To Taste Temptation (The Legend of the Four Soldiers)
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EVEN THE MOST REFINED LADY
Lady Emeline Gordon is the model of sophistication in London's elite social circles, always fashionable and flawlessly appropriate. As such, she is the perfect chaperone for Rebecca, the young sister of a successful Boston businessman and former Colonial soldier.
CRAVES AN UNTAMED MAN
Samuel Hartley may be wealthy, but his manners are as uncivilized as the American wilderness he was raised in. Who wears moccasins to a grand ball? His arrogant disregard for propriety infuriates Emeline, even as his boldness excites her.
TO RELEASE HER PASSION . . .
But beneath Samuel's rakish manner, he is haunted by tragedy. He has come to London to settle a score, not to fall in love. And as desperately as Emeline longs to feel this shameless man's hands upon her, to taste those same lips he uses to tease her, she must restrain herself. She is not free. But some things are beyond a lady's control . . .
Mr. Bentley showed them into the warehouse. The building soared overhead, dark and cool. She could smell sawdust and damp bricks. Half the space was packed with barrels and crates, but Mr. Bentley led them into a smaller office off the main room. The office was just large enough for a wide desk, some chairs, and a stack of boxes against the wall. In one corner was a small hearth with a kettle already steaming. “Here we are, then,” he said cheerfully as he held a chair for Emeline. “I’ll just get
shaky, and for a moment she simply leaned against her sitting room wall, not even attempting to walk to the settee for fear her legs would collapse beneath her. As she leaned there, she licked her lips and tasted blood. Whether his or hers she could not tell. A CIVILIZED MAN. Sam shouldered past the gawking footmen and out of Emeline’s town house. A civilized man. He ran down the steps and continued running, the familiar feel of his muscles lengthening and warming a comfort. A civilized man.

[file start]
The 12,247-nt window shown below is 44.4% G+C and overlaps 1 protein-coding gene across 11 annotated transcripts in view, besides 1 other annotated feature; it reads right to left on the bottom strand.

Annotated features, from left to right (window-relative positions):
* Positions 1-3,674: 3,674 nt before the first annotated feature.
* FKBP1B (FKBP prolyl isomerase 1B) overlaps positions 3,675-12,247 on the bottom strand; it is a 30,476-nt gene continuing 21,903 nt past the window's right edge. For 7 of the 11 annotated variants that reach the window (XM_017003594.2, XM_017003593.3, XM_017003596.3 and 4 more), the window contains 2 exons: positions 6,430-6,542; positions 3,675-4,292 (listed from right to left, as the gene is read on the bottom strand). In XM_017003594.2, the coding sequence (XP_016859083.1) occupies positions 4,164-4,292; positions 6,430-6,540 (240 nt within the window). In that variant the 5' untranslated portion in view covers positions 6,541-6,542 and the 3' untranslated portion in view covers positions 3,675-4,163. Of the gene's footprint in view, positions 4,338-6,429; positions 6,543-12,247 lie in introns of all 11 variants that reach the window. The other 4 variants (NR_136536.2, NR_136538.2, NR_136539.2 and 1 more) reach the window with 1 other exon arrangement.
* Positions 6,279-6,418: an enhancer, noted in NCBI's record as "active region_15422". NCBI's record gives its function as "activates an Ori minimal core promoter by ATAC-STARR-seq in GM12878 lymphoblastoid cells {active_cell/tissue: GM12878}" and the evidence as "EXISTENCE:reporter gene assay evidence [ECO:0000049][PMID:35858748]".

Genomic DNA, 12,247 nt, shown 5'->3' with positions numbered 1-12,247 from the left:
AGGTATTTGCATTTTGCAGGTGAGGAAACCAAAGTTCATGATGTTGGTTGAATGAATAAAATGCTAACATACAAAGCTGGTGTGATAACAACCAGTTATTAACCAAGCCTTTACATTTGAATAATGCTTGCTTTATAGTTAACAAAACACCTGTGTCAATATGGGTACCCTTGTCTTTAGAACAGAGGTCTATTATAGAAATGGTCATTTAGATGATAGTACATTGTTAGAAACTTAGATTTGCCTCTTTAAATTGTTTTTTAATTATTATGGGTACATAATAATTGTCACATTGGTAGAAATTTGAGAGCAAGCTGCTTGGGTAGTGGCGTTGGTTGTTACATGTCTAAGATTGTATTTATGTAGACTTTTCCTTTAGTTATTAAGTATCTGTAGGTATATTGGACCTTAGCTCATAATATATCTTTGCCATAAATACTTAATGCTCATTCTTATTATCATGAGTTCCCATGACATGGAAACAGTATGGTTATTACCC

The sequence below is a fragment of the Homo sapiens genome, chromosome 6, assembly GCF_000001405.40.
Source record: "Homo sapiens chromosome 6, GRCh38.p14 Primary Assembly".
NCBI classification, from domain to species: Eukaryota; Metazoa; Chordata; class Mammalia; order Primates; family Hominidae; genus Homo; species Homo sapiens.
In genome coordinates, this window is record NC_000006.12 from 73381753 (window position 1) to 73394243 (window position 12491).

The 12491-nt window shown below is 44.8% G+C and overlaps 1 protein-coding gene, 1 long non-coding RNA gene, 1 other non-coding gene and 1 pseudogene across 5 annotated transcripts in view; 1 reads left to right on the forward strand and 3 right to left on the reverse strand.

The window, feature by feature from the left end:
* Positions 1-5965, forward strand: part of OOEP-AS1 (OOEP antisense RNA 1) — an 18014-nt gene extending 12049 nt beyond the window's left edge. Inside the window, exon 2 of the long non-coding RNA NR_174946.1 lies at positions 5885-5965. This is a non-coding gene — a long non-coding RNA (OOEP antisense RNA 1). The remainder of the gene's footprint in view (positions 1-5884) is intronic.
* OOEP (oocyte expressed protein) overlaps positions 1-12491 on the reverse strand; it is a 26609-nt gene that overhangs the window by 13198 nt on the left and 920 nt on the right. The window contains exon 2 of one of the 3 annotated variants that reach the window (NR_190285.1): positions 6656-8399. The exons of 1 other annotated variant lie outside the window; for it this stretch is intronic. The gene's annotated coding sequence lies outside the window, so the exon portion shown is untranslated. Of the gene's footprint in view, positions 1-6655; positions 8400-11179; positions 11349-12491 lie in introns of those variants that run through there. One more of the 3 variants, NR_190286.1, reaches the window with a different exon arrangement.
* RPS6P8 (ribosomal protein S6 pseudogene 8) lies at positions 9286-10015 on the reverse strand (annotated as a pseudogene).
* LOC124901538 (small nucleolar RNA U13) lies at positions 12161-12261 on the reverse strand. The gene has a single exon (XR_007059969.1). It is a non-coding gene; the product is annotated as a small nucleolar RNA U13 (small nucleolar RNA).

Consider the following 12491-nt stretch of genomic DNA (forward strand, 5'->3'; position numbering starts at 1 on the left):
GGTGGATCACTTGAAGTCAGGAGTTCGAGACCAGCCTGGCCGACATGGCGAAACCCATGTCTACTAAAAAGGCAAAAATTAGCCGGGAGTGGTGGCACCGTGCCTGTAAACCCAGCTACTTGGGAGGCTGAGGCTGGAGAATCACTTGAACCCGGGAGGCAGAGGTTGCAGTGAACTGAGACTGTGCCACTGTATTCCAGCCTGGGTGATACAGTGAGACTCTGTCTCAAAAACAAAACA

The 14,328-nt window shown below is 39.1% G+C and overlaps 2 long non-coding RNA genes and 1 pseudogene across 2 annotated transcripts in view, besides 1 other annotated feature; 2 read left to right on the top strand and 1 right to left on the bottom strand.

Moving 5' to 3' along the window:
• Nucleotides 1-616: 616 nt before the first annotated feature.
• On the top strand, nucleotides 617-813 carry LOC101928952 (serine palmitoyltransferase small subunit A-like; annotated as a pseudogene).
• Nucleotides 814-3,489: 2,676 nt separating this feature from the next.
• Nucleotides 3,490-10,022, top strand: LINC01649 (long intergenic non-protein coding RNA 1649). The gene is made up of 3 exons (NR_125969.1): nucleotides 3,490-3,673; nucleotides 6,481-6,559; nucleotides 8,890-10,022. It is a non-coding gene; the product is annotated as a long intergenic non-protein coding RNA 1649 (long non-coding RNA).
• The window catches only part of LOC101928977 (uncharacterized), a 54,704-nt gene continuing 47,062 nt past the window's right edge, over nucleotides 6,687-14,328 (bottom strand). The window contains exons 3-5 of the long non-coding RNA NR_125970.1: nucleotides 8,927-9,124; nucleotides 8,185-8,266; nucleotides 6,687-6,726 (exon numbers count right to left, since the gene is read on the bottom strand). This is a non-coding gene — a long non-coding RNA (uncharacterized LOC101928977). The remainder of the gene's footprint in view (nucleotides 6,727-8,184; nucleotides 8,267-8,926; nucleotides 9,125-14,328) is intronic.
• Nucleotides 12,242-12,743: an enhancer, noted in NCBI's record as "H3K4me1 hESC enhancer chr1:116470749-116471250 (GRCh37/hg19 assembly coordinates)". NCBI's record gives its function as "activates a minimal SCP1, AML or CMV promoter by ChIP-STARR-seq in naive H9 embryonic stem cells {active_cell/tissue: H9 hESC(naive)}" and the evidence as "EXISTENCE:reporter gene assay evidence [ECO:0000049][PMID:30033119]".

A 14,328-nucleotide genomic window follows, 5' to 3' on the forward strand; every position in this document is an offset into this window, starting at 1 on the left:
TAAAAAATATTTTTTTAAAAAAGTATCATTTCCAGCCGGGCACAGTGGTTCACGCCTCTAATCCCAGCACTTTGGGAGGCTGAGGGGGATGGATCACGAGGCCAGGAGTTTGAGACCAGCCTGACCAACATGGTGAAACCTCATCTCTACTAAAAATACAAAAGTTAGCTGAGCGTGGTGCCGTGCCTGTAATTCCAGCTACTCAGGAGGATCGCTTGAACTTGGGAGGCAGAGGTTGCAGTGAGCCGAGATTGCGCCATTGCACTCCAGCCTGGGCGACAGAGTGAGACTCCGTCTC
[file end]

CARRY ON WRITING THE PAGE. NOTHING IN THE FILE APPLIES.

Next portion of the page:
fall next, their clothes and hair all over mud.” “But surely you can pitch a tent when you stop for the night?” “We can, but the tent will be wet as well by then and the ground underneath a sea of mud, and in the end, one wonders if it would be better to simply sleep in the open.” She was smiling at him, and his heart lightened at the sight. “Poor Samuel! I never dreamed you spent so much time in the mud as a soldier. I always imagined you performing heroic feats.” “My heroic feats mostly
conversation, always a bit hard in the morning. “What are your plans for today? Are you conducting business with Mr. Kitcher? I...I thought if not, that we might go for a drive about London. I hear St. Paul’s Cathedral—” “Damn!” Samuel set his knife down with a clatter. “I forgot to tell you.” Rebecca felt a sinking in the pit of her belly. It’d been a long shot—her brother was so often busy—but she’d hoped nevertheless that he’d have time to spend with her that afternoon. “Tell me what?”
“Haven’t a clue,” Vale said. “Perhaps he was growing weary of all the peas porridge we had to eat on that wretched march.” The viscount seemed to like him. There was something villainous in pretending friendship with a man when you’d just made love to that man’s fiancée. Sam would’ve avoided him, but Vale had sought him out as soon as he’d entered the sitting room. “There’s always money, I suppose,” Vale mused, “but I don’t see how killing an entire regiment would benefit Thornton unless he was